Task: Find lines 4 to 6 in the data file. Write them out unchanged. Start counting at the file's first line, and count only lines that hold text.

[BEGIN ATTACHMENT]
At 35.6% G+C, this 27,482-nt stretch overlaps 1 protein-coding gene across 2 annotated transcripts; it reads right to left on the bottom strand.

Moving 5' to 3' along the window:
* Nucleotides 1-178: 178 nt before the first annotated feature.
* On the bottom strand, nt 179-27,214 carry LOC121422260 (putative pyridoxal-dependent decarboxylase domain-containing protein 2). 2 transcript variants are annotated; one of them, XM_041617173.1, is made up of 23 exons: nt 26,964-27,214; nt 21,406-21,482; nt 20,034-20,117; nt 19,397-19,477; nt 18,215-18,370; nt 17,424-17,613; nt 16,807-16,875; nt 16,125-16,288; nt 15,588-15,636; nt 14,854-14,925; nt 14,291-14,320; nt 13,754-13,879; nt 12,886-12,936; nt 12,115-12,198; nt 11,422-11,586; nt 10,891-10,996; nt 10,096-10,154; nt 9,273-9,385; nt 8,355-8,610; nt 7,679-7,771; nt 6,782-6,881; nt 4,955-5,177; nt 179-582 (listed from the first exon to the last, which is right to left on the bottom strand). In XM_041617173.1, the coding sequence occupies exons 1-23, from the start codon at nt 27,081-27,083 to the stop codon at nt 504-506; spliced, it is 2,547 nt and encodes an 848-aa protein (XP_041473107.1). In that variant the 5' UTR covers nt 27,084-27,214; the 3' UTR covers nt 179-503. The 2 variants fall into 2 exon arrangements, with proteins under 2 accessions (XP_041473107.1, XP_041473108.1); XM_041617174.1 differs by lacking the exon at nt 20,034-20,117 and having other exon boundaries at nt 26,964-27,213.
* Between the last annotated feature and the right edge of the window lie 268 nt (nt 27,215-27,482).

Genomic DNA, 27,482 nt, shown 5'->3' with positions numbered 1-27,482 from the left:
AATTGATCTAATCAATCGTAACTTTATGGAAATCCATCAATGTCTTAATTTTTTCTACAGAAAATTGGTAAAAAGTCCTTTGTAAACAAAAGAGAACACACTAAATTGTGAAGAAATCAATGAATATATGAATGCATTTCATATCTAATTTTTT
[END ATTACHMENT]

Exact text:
* On the bottom strand, nt 179-27,214 carry LOC121422260 (putative pyridoxal-dependent decarboxylase domain-containing protein 2). 2 transcript variants are annotated; one of them, XM_041617173.1, is made up of 23 exons: nt 26,964-27,214; nt 21,406-21,482; nt 20,034-20,117; nt 19,397-19,477; nt 18,215-18,370; nt 17,424-17,613; nt 16,807-16,875; nt 16,125-16,288; nt 15,588-15,636; nt 14,854-14,925; nt 14,291-14,320; nt 13,754-13,879; nt 12,886-12,936; nt 12,115-12,198; nt 11,422-11,586; nt 10,891-10,996; nt 10,096-10,154; nt 9,273-9,385; nt 8,355-8,610; nt 7,679-7,771; nt 6,782-6,881; nt 4,955-5,177; nt 179-582 (listed from the first exon to the last, which is right to left on the bottom strand). In XM_041617173.1, the coding sequence occupies exons 1-23, from the start codon at nt 27,081-27,083 to the stop codon at nt 504-506; spliced, it is 2,547 nt and encodes an 848-aa protein (XP_041473107.1). In that variant the 5' UTR covers nt 27,084-27,214; the 3' UTR covers nt 179-503. The 2 variants fall into 2 exon arrangements, with proteins under 2 accessions (XP_041473107.1, XP_041473108.1); XM_041617174.1 differs by lacking the exon at nt 20,034-20,117 and having other exon boundaries at nt 26,964-27,213.
* Between the last annotated feature and the right edge of the window lie 268 nt (nt 27,215-27,482).

Genomic DNA, 27,482 nt, shown 5'->3' with positions numbered 1-27,482 from the left: